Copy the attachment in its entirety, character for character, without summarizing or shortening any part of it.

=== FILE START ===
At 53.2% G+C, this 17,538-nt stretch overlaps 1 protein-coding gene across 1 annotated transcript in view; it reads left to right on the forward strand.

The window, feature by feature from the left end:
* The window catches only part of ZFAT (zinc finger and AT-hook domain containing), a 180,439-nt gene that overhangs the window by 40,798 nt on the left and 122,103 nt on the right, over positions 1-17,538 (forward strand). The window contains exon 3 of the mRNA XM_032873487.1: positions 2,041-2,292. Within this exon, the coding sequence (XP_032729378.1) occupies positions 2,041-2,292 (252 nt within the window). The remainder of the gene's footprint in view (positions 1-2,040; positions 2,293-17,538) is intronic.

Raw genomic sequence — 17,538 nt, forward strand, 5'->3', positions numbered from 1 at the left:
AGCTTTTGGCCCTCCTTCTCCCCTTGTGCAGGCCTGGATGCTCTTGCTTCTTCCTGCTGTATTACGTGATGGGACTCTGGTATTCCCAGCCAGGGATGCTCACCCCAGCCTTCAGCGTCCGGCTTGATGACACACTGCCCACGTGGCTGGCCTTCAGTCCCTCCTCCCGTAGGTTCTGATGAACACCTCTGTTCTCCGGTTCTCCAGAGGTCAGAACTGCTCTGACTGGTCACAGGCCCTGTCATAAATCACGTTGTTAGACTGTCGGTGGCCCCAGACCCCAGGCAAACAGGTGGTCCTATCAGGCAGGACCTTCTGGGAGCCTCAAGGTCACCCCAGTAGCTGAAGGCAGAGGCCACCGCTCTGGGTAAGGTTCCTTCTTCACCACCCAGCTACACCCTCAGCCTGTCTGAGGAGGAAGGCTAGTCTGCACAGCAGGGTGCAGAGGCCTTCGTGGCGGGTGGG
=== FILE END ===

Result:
At 53.2% G+C, this 17,538-nt stretch overlaps 1 protein-coding gene across 1 annotated transcript in view; it reads left to right on the forward strand.

The window, feature by feature from the left end:
* The window catches only part of ZFAT (zinc finger and AT-hook domain containing), a 180,439-nt gene that overhangs the window by 40,798 nt on the left and 122,103 nt on the right, over positions 1-17,538 (forward strand). The window contains exon 3 of the mRNA XM_032873487.1: positions 2,041-2,292. Within this exon, the coding sequence (XP_032729378.1) occupies positions 2,041-2,292 (252 nt within the window). The remainder of the gene's footprint in view (positions 1-2,040; positions 2,293-17,538) is intronic.

Raw genomic sequence — 17,538 nt, forward strand, 5'->3', positions numbered from 1 at the left:
AGCTTTTGGCCCTCCTTCTCCCCTTGTGCAGGCCTGGATGCTCTTGCTTCTTCCTGCTGTATTACGTGATGGGACTCTGGTATTCCCAGCCAGGGATGCTCACCCCAGCCTTCAGCGTCCGGCTTGATGACACACTGCCCACGTGGCTGGCCTTCAGTCCCTCCTCCCGTAGGTTCTGATGAACACCTCTGTTCTCCGGTTCTCCAGAGGTCAGAACTGCTCTGACTGGTCACAGGCCCTGTCATAAATCACGTTGTTAGACTGTCGGTGGCCCCAGACCCCAGGCAAACAGGTGGTCCTATCAGGCAGGACCTTCTGGGAGCCTCAAGGTCACCCCAGTAGCTGAAGGCAGAGGCCACCGCTCTGGGTAAGGTTCCTTCTTCACCACCCAGCTACACCCTCAGCCTGTCTGAGGAGGAAGGCTAGTCTGCACAGCAGGGTGCAGAGGCCTTCGTGGCGGGTGGG